Ph.D., Emory University, December 2013
Robin Pariser specializes in the history of colonial and post-colonial Africa, labor, gender, urbanization, and the 19th and 20th century British Empire. Her dissertation, Houseboy: Domestic Service and the Making of Colonial Dar es Salaam, 1916-1961, constructs a history of the largest occupational group in colonial Dar es Salaam -- domestic servants. She investigates how domestic service changed from being a well-paid, respected occupation in the early years of colonial rule to cheap work at the bottom of the urban labor hierarchy, and examines the struggle between servants and the state over labor standards and servants' status as workers. Her analysis of correspondence between servants and state officials, union documents and petitions, labor legislation, personal memoirs, and official discussions about domestic service in Dar es Salaam sheds new light on the shifting visions and meanings of work in the colonial era. Complicating accepted paradigms of African labor and colonial rule, her research reveals that the state possessed multiple, conflicting images of African labor and African laborers. Moreover, African notions of honor and masculinity became increasingly tied not only to work, but to permanent, regulated wage labor and ideas of time.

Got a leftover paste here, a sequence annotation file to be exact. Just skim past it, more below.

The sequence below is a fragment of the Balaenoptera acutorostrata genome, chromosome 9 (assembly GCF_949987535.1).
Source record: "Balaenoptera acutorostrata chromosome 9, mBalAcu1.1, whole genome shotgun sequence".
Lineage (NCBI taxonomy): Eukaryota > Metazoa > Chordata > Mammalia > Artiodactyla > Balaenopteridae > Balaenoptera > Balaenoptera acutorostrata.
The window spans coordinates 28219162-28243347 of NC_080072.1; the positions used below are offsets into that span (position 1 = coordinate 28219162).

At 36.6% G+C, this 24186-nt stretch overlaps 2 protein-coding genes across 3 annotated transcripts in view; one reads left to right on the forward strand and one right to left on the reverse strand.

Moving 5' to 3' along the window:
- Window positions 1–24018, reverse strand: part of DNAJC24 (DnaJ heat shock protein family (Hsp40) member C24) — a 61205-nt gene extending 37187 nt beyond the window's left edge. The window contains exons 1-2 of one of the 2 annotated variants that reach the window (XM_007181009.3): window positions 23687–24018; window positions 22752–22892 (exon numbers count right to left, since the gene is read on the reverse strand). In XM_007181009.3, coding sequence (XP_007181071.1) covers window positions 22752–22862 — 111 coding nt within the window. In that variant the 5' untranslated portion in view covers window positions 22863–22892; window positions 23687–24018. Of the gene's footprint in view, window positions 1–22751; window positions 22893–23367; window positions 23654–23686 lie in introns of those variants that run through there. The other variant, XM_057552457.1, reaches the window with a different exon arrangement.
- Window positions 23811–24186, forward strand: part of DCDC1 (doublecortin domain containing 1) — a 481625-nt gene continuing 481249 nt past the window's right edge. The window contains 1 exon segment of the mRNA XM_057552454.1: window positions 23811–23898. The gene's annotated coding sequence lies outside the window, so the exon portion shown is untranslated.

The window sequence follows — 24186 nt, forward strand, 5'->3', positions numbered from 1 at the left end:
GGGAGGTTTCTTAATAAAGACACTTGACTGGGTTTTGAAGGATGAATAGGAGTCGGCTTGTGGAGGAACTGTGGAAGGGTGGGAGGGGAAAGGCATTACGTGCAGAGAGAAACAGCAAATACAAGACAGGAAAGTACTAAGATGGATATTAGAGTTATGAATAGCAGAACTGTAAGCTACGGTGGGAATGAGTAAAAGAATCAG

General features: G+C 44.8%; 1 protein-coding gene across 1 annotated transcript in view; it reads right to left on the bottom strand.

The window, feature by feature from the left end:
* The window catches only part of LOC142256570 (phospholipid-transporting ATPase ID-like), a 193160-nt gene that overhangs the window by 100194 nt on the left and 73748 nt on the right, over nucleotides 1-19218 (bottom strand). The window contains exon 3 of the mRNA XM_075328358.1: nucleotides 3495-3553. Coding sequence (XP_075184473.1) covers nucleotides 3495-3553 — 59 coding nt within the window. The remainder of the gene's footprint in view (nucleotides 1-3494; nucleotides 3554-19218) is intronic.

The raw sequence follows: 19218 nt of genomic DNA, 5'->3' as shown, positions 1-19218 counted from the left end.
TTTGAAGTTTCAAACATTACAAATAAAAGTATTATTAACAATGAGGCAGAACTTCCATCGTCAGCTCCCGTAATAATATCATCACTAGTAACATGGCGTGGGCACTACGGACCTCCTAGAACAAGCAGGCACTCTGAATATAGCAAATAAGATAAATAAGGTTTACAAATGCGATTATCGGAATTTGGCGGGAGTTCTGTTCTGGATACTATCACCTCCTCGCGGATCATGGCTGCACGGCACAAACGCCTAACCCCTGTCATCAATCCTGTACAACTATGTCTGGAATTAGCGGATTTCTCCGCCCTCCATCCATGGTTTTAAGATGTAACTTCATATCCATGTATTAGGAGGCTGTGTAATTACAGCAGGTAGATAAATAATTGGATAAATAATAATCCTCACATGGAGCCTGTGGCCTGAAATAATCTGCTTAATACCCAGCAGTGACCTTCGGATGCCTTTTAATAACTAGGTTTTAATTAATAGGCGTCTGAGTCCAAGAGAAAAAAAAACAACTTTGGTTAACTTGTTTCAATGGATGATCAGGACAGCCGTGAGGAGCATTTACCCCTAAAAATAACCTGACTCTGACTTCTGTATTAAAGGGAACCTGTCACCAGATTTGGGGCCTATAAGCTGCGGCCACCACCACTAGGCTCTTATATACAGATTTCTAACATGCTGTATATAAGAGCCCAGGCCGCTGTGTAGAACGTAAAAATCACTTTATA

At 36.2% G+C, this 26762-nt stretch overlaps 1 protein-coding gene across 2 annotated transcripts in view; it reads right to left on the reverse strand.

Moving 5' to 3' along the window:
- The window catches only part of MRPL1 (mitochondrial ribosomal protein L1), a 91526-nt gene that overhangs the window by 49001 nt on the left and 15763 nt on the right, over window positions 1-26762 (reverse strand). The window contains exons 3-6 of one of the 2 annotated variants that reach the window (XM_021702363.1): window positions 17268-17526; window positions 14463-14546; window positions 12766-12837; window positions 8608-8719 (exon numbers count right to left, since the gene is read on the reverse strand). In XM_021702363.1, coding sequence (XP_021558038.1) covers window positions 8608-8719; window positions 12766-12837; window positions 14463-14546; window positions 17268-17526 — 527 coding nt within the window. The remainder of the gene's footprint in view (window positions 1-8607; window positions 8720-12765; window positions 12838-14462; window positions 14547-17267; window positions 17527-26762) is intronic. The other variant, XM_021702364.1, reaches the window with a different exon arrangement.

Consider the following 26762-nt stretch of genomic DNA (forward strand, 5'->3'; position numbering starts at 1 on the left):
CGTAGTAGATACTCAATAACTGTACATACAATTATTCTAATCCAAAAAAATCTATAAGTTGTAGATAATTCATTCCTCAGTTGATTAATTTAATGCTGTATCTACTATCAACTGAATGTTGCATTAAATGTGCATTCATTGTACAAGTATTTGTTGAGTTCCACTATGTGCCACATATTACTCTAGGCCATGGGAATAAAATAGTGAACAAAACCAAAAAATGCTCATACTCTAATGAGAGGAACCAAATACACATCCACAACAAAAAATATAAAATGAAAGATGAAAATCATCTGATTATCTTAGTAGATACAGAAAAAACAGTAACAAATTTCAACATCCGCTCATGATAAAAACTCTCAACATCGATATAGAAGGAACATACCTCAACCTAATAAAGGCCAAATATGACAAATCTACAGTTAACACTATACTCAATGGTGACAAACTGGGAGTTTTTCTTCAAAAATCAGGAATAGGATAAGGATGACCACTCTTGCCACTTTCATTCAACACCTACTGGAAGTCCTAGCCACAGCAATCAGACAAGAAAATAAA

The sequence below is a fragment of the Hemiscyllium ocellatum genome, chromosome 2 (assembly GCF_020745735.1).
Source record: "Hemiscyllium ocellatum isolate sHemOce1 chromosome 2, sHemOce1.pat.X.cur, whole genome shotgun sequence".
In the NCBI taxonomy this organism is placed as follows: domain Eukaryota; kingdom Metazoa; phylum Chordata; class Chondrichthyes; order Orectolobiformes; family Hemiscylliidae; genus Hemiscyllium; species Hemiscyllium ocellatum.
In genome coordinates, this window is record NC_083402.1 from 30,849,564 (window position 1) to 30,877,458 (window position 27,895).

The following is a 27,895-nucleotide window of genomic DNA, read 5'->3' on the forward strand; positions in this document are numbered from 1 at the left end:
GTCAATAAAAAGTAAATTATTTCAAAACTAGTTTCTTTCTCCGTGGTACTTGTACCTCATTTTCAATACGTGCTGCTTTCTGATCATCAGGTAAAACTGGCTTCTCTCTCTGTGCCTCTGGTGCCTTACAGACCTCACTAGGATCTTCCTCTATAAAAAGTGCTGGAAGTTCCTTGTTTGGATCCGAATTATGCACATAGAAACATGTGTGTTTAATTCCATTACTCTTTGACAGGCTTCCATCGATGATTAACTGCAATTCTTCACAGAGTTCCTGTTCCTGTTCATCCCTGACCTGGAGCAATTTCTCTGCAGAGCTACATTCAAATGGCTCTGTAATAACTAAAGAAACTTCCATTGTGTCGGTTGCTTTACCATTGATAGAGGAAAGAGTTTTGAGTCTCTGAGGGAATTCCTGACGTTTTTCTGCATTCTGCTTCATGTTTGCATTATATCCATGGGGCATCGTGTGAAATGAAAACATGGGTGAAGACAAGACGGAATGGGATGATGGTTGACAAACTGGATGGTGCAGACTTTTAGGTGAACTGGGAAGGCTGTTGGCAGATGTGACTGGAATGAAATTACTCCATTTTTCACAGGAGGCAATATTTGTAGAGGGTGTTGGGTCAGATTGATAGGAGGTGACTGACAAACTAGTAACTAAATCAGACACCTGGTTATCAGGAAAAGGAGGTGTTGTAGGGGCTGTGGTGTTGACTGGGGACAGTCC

Pariser's teaching interests include African and World History. She currently teaches "World History to 1500" at Georgia State. She has also taught introductory and upper-level courses in African History at Emory University and Morehouse College, where she worked as a Mellon Teaching Fellow. Previous courses include "The Making of Modern Africa" and "African Cities: Colonization and Urbanization in 20th Century Africa."